Dentures are removable dental appliances that serve as a replacement for missing teeth. They are usually worn over the gums and constructed to fit snugly against the roof of the mouth. There are complete dentures and partial dentures, but the type that children typically require are partial dentures.
Why Would My Child Need Dentures?
Although dentures are often associated with the elderly population, you may need these appliances at any age in your life. Oftentimes, older adults require dentures due to years of periodontal disease, where their teeth have deteriorated due to years of infection and inflammation, eventually leading to bone loss.
In children, dentures are often required due to sudden trauma to their front teeth or genetic conditions that they were born with. With trauma, minor issues can usually be resolved with a root canal or other reinforcing measures to save the tooth. Tooth extraction is always the last option, but in some cases, it may be the best course of action.
If a child loses their permanent teeth at a young age or is born with missing teeth, they are not eligible for a dental implant until they are at least 18 years old. The minimum age for a dental implant is 18 since the growth of your jaw usually does not complete until your early 20s. If an implant is performed before skeletal maturity is reached, the implant may interfere with bone development and cause further health complications.
How are Dentures Made?
Kid’s dentures are created by making a detailed impression of your child’s teeth and gums and taking measurements of your child’s jaw. Based on the impression, a mold is crafted, which the oral specialist can then use to construct a personalized denture. Dentures often need to be tested out several times before finding an accurate fit, shape, and color.
Since kids typically require a partial denture, the dental appliance is made as a removable structure. This structure is composed of the replacement tooth or teeth attached to a gum-colored plastic base. Common types of removable partial dentures include:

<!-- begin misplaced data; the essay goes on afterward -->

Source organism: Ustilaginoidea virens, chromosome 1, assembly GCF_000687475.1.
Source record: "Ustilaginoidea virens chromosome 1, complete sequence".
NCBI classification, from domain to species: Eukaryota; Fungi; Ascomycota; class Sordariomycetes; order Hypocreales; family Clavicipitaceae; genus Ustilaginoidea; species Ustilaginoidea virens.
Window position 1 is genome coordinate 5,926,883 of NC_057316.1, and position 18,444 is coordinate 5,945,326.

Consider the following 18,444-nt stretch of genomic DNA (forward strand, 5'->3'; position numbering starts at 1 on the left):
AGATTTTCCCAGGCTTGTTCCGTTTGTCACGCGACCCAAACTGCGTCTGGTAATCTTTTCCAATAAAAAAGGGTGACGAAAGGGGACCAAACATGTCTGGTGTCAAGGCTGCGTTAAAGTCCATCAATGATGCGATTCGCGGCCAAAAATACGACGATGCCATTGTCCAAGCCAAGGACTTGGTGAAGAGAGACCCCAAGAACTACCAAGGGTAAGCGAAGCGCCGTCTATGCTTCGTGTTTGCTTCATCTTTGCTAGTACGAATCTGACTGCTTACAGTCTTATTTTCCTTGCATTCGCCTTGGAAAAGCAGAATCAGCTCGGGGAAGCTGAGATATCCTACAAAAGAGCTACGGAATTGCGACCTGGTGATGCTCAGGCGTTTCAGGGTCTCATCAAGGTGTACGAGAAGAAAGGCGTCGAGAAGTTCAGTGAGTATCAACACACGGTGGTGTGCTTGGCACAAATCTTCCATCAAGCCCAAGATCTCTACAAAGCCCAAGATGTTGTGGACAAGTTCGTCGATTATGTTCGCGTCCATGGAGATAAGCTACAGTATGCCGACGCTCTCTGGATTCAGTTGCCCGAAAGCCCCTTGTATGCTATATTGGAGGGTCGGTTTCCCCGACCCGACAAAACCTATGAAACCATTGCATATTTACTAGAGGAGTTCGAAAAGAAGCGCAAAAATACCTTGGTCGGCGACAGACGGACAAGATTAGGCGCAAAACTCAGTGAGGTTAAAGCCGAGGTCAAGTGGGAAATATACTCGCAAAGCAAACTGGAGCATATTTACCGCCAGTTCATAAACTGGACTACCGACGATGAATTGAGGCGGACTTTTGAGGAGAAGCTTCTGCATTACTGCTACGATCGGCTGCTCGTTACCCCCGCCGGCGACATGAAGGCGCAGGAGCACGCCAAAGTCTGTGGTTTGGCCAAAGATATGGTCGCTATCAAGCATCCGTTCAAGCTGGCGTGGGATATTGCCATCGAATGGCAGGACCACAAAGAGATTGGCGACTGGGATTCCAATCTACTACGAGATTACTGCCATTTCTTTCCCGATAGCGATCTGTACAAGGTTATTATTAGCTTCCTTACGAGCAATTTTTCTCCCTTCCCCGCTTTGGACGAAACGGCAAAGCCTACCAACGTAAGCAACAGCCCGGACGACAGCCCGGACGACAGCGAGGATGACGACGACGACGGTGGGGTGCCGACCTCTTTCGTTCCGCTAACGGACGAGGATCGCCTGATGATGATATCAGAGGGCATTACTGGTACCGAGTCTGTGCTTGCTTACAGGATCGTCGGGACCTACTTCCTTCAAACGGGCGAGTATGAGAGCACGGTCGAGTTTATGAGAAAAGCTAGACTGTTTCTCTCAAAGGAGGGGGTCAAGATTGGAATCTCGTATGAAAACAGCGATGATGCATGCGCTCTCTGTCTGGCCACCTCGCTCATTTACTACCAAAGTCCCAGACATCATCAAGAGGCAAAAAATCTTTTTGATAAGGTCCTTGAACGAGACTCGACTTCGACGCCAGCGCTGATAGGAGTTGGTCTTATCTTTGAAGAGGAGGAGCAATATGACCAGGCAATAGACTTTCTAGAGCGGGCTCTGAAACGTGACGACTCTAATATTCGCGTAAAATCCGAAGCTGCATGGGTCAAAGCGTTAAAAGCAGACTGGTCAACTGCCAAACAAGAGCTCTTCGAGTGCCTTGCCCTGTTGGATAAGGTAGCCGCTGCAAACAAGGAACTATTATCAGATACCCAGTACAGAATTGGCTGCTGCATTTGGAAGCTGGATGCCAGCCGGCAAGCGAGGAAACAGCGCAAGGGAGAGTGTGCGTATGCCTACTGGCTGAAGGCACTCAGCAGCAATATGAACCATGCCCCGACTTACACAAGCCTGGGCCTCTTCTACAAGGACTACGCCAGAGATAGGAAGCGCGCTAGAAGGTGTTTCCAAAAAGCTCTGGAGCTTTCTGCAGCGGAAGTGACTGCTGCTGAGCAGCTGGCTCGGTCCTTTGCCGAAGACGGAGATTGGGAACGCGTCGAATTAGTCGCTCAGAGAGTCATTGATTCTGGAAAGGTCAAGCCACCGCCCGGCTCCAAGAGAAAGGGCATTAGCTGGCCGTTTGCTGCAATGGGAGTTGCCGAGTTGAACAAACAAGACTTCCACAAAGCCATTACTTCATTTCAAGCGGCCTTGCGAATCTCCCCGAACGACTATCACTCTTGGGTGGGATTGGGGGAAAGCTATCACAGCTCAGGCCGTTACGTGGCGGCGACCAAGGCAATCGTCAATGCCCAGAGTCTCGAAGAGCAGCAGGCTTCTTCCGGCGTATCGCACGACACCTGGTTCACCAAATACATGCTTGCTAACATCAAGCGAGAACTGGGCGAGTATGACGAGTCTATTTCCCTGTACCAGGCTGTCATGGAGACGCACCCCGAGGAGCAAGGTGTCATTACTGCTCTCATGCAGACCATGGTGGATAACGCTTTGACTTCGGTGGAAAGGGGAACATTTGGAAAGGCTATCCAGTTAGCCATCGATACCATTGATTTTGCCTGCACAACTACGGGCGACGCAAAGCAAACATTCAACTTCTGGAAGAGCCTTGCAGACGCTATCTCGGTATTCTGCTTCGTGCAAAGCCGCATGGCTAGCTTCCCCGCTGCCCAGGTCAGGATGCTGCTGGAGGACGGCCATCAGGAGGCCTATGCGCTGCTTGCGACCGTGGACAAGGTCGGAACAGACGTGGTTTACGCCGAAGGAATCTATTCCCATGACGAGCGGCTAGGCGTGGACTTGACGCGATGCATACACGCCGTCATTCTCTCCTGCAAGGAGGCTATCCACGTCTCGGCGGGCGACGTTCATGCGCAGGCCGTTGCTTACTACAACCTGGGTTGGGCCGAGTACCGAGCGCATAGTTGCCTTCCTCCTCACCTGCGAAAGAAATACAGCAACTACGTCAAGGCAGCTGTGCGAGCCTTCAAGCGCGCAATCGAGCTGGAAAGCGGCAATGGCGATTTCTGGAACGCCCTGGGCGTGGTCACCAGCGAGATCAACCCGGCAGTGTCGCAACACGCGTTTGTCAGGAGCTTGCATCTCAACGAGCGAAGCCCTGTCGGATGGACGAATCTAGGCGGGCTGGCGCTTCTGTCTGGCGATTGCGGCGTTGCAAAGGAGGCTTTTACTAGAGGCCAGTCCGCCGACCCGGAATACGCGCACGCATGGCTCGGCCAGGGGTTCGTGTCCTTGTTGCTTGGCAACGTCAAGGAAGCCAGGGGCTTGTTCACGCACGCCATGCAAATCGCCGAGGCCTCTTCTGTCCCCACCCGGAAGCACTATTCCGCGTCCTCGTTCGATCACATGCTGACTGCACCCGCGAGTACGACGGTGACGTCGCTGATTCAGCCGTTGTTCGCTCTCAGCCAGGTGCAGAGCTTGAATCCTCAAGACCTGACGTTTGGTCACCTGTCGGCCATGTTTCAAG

- Cast metal partial dentures
- Acrylic flippers
- Flexible dentures
In some cases, you may use a dental adhesive to enhance the stability and bite force of the denture. Dental adhesives come as a paste application or powder application. Remind your child to start with a small amount of adhesive, as too much can be uncomfortable. With powder adhesives, children should shake off any excess product before placing the denture into their mouth.
How to Care for Kid’s Dentures
For your child to maintain good oral health, make sure that they are taking adequate care of their dentures. Remind them to consistently:
- Remove and rinse dentures after eating
- Handle dentures carefully
- Brush teeth after removal of dentures
- Avoid exposure to hot liquids
- Visit the dentist twice a year
- Store dentures in water when not in use
- Clean appliance with a denture cleaner
If your child has any missing teeth or has recently experienced trauma to their mouth or jaw, contact ChildSmiles•FamilySmiles today to see if they may be a candidate for a removable, partial denture.